However, the Opposition is not satisfied that that distinction is adequate for the purpose of the Authority. We must bear in mind that the inter- governmental committee, which is proposed in the Bill, comprises Federal and State Ministers. That body is given the power of determining, by a majority decision, whether references will be given to the Authority. That committee is comprised of politicians-as I said, Federal and State government Ministers. In accordance with this amendment the Authority's powers can be exercised only with the approval of that body. That seems to me and the Opposition very far removed from the sort of effective, independent national body to investigate thoroughly the menace of organised crime that we have all identified and agreed upon.

It was a major feature of the national crimes commission legislation, which was passed by this Parliament nearly two years ago, that the commission, as it was called in that legislation, should be able to act of its own volition. It did not have a group of Ministers sitting over it and telling it whether it could investigate a particular matter. The whole genesis of the need for a crimes commission, a crime authority, this new national body-whatever one likes to call it-was the inadequacy of the traditional methods of investigation. This was pointed out to me very firmly when I was Attorney-General by joint State and Federal police task forces, which tackled some of the more serious manifestations of organised crime which involved suspicions of corruption, as they frequently do.

It was shown that the ordinary police powers of investigation were quite inadequate to deal with these matters. We saw the need, or at least the value, of forms of investigation which had greater powers. That was clearly shown in Mr Costigan's inquiry. Despite all the great resources that were put into that inquiry Mr Costigan had the power to summons witnesses. He had the power to summons people to produce documents. These powers were absolutely central to the success of that inquiry. As I have said, problems were revealed by the joint task forces which did not have those powers. We set up the Stewart Royal Commission of Inquiry into Drug Trafficking. Again, that Royal Commission was set up because of the inadequacy of police methods of investigation, in particular into aspects of the Clark syndicate. The Stewart Royal Commission was set up as a royal commission because it was the only way in which these powers under the Royal Commissions Act could be exercised.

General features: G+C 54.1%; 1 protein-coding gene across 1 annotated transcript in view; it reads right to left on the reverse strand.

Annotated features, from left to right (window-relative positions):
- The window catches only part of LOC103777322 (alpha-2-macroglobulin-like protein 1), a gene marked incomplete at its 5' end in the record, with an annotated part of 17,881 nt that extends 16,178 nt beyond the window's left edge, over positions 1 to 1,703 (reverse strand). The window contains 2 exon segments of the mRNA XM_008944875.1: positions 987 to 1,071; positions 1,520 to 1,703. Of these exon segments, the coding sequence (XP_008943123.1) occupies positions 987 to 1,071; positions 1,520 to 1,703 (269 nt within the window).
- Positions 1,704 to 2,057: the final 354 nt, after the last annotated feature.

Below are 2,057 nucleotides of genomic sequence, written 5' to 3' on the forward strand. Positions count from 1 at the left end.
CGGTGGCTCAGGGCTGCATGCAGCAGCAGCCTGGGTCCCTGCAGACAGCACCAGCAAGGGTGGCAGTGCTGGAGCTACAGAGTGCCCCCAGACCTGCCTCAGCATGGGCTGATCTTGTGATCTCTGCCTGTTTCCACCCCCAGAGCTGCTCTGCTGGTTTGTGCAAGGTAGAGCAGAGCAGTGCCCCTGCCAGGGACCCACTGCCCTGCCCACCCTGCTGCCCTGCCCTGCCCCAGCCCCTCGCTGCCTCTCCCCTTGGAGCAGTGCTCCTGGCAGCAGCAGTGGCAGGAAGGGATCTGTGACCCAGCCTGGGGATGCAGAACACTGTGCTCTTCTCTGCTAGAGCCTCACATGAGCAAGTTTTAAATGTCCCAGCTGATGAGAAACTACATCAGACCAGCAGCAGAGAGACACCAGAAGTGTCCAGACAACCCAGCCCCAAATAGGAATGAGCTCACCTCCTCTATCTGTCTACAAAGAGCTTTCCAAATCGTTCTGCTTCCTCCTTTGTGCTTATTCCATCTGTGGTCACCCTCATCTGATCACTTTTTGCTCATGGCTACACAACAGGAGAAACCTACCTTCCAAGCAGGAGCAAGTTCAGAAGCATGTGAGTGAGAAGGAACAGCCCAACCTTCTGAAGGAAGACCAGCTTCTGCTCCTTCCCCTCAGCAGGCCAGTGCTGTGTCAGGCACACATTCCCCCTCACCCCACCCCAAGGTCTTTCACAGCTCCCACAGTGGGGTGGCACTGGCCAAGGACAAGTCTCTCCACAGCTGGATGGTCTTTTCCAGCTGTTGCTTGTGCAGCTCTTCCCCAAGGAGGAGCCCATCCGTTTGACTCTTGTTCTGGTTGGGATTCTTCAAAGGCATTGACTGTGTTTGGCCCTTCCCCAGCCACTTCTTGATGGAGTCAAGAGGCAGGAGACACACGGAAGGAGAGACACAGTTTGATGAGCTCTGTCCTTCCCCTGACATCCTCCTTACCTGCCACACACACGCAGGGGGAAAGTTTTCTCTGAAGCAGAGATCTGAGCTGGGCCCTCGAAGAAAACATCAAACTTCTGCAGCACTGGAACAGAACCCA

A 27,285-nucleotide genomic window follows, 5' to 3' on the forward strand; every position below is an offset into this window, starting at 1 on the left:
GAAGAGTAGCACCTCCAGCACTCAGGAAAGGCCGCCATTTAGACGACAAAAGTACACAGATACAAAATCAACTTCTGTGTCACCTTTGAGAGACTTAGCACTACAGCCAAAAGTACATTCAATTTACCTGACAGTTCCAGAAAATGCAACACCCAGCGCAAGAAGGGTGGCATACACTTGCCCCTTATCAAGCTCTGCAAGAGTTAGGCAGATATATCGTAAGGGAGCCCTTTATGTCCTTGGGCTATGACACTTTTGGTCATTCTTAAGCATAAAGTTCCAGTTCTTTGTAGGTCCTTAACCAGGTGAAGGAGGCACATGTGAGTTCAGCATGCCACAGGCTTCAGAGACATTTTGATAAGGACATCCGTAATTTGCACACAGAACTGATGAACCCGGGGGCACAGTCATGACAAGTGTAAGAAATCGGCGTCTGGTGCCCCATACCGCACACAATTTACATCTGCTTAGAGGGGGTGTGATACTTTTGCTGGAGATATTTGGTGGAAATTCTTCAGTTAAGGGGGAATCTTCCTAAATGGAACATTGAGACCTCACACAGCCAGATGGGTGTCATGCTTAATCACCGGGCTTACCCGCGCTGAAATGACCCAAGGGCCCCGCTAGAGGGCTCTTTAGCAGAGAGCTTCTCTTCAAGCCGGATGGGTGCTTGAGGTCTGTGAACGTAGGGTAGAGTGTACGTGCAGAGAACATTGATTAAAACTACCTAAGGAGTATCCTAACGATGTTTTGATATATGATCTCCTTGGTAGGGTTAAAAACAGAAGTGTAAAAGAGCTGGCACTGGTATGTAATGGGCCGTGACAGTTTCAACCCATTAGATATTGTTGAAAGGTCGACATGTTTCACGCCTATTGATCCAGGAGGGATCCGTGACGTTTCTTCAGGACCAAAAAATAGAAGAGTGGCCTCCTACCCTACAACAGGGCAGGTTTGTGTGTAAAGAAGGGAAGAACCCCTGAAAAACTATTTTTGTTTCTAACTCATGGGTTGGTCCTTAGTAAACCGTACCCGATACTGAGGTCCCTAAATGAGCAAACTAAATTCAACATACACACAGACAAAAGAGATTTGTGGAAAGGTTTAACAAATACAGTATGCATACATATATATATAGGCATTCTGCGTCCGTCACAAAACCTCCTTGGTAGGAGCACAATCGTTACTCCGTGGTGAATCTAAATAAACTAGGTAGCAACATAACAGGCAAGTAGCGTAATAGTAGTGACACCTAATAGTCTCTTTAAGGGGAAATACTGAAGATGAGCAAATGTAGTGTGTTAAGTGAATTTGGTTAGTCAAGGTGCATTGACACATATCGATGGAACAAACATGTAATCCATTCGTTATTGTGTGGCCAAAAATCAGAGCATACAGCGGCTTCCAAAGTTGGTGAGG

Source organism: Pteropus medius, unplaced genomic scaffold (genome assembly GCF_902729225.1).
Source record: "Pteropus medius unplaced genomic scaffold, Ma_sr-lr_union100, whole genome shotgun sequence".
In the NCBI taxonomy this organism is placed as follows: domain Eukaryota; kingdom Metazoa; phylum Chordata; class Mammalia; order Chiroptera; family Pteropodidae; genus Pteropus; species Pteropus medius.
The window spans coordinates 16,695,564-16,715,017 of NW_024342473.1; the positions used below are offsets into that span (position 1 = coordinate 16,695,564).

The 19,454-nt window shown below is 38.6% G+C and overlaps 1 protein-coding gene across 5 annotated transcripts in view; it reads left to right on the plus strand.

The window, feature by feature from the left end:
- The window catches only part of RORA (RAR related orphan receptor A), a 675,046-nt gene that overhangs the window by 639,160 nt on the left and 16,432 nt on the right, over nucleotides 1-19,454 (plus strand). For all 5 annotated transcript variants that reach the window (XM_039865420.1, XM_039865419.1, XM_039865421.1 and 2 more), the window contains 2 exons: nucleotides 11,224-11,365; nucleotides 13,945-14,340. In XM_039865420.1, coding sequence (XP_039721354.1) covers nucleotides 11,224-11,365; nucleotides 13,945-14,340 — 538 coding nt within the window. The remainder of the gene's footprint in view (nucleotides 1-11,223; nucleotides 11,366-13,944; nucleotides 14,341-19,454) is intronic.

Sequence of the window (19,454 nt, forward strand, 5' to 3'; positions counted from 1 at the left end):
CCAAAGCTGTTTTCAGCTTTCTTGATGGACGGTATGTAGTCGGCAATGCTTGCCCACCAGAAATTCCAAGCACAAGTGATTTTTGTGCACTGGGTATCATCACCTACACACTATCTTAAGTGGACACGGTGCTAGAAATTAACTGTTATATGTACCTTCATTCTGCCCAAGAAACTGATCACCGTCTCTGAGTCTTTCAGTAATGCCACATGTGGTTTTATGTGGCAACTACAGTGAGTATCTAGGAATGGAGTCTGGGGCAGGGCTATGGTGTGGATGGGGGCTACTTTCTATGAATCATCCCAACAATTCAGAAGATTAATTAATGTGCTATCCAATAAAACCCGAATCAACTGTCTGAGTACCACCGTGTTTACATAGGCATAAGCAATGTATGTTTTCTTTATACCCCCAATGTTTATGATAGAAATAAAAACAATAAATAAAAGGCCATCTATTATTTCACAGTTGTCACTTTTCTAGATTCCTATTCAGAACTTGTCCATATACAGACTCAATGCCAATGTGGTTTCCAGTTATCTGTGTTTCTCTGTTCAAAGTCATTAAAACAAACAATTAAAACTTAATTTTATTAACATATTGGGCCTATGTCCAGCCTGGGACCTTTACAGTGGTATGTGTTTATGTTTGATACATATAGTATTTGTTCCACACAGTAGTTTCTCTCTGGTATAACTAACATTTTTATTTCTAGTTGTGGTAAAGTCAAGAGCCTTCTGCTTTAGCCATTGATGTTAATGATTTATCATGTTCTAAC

That is why these bodies were set up. When we finally formed the view that it was necessary to have an ongoing body-not just ad hoc bodies-that would really be effective in tackling organised crime in this country, the central feature of that body-the whole raison d'etre of the body-was the special powers. It was not for the sake of setting up a national body. We have a national police force. We have the Australian Federal Police. We could jazz that up in various ways and provide it with more resources. We could call it an Australian FBI. We could do all sorts of things but they would be based upon the exercise of traditional powers, powers which have been revealed over and again to be inadequate. The whole point of setting up a national body, a national crime authority-whatever one calls it-was to give it powers so that it could summons people to produce documents and require answers subject, of course-as was the case with the national crimes commission and as will be the case with the National Crime Authority-to preserving a privilege against self-incrimination.


Senator Missen —So, this is one of the most vital issues in the Bill, is it not?